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10 Things to Do When Someone in Your House has COVID-19

  • Category: Coronavirus
  • Posted On:
  • Written By: Baton Rouge General
10 Things to Do When Someone in Your House has COVID-19

An estimated 21.4 million people in the U.S. and 87.6 million worldwide have had COVID-19 and now someone you live with has tested positive. According to The Center for Disease Control (CDC), most people who become infected only have a mild case and can recover easily at home. You can safely help those who are sick and living under your roof, while protecting yourself and anyone else you live with.

It is important to remember some basic precautions that should be taken when dealing with anyone who is sick with COVID-19. You and the person you are caring for should be masked, at all times, when you are within 6 feet of each other. The mask should cover the nose and mouth to work properly. Clean your hands often with soap, rubbing alcohol or hand sanitizer and clean surfaces multiple times a day with disinfectants. Washing your hands before touching your face or eyes will help stop the spread within your home.

Your sick friend or loved one will need help managing their symptoms—here are 10 ways to care for a COVID-19 patient at home while keeping yourself healthy.

  • Pick a ‘sick’ room and bathroom- Keeping the sick isolated is important in preventing the spread of germs. Give them their own room and bathroom that no one else will be allowed to enter. Not even the beloved family pet. When possible, open a window to help keep fresh air circulating. If you don’t have an additional bathroom, you will have to clean every surface they touch every time they touch it, so it’s clean when you or other people you live with need to use it.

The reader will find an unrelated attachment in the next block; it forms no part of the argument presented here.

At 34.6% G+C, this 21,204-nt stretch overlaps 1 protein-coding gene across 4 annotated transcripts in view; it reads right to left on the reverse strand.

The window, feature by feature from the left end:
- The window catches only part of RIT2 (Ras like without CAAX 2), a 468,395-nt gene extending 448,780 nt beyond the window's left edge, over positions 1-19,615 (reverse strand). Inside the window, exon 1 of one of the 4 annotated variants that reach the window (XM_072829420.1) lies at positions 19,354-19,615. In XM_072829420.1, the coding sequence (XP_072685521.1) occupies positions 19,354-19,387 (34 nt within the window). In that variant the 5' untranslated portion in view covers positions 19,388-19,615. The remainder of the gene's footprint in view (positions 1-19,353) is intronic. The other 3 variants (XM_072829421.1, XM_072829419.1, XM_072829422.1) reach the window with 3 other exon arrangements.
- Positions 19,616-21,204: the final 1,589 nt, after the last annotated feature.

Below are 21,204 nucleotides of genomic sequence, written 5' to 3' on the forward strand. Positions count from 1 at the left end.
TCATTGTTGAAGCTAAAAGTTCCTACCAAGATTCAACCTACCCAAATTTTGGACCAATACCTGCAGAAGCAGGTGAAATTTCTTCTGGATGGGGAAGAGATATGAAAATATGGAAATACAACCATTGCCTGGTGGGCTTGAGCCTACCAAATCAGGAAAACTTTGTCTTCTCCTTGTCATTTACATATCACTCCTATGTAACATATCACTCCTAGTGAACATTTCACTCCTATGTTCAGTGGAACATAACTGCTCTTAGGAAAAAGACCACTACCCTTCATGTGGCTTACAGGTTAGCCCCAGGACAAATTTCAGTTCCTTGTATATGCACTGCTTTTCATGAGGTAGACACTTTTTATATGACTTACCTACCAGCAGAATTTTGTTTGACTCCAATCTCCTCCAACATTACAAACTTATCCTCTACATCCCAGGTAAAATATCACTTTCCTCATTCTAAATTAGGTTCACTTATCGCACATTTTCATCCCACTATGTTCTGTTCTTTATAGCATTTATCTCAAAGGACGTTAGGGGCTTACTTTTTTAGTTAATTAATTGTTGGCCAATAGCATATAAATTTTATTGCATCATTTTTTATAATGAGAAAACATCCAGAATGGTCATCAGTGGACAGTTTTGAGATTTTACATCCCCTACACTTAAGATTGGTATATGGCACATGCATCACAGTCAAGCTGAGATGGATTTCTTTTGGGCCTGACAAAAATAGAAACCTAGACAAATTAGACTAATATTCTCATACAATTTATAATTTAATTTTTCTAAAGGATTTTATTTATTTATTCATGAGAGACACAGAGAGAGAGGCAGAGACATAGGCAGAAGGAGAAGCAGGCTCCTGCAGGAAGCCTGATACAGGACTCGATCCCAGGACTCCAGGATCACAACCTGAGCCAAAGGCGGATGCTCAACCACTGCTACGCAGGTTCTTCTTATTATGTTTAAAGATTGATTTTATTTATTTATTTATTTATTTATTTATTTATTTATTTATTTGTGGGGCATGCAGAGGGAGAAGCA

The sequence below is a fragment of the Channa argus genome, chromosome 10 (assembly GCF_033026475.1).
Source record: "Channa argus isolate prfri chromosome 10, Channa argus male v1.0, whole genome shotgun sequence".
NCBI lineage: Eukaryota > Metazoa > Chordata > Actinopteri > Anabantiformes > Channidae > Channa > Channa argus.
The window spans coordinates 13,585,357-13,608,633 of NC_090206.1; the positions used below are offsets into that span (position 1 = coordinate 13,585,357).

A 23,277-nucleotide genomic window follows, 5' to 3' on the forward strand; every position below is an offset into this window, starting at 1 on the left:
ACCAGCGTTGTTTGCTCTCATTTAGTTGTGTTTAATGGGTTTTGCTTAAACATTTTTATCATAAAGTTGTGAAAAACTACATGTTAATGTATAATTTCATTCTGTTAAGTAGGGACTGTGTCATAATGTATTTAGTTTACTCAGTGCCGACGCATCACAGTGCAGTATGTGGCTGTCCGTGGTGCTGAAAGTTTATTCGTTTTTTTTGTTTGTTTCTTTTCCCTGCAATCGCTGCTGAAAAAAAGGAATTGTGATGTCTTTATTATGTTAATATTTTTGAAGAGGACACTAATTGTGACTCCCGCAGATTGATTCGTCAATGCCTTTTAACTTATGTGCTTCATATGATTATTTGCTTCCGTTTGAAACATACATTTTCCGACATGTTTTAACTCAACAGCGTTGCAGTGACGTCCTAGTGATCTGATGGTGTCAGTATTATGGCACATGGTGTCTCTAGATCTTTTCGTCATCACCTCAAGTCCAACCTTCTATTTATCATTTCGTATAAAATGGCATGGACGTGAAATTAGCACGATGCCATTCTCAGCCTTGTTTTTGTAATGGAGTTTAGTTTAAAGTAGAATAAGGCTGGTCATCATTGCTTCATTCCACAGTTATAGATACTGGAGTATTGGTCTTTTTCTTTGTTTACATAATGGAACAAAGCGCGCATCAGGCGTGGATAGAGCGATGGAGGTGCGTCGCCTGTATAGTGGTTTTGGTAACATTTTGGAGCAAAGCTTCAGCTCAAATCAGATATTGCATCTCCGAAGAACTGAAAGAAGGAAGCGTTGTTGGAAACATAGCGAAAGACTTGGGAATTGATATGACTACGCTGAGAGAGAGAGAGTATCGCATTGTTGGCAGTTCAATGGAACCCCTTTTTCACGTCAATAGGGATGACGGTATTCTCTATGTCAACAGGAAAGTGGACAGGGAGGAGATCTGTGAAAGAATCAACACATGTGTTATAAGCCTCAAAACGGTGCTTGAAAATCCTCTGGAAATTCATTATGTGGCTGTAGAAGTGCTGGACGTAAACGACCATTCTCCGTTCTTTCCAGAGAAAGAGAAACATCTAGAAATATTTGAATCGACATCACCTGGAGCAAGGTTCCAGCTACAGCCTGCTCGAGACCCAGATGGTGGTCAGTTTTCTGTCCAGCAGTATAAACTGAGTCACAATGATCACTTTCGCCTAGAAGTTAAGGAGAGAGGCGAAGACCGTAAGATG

• Keep them hydrated: One of the main symptoms of the coronavirus is loss of taste and smell. Even if your loved one does not feel like eating, make sure you provide them with water and clear fluids to keep them hydrated.
  • Provide meals, but from a distance: Using a tray or cookie sheet to deliver food to the bedroom door will help eliminate contact with the sick. If you must enter the room, make sure you and the patient are masked. Dishes should be washed thoroughly, as will your hands, after handling anything they ate or drank out of.
  • Help with medication: It is important that the sick person continue to take all prescribed medication as scheduled, unless otherwise directed by their physician. Provide ibuprofen or acetaminophen to help ease body aches or fever. Other over-the-counter medications like cold and cough suppressants may be needed. Record the dosage information and times taken to keep from taking too much too frequently.
  • Laundry should be kept separate: Make sure they have a change of clothes, clean masks, socks, and towels available to them, as they won’t be able to leave their sick room to get it. Provide a hamper or basket for dirty laundry that should be laundered separate from the rest of the household.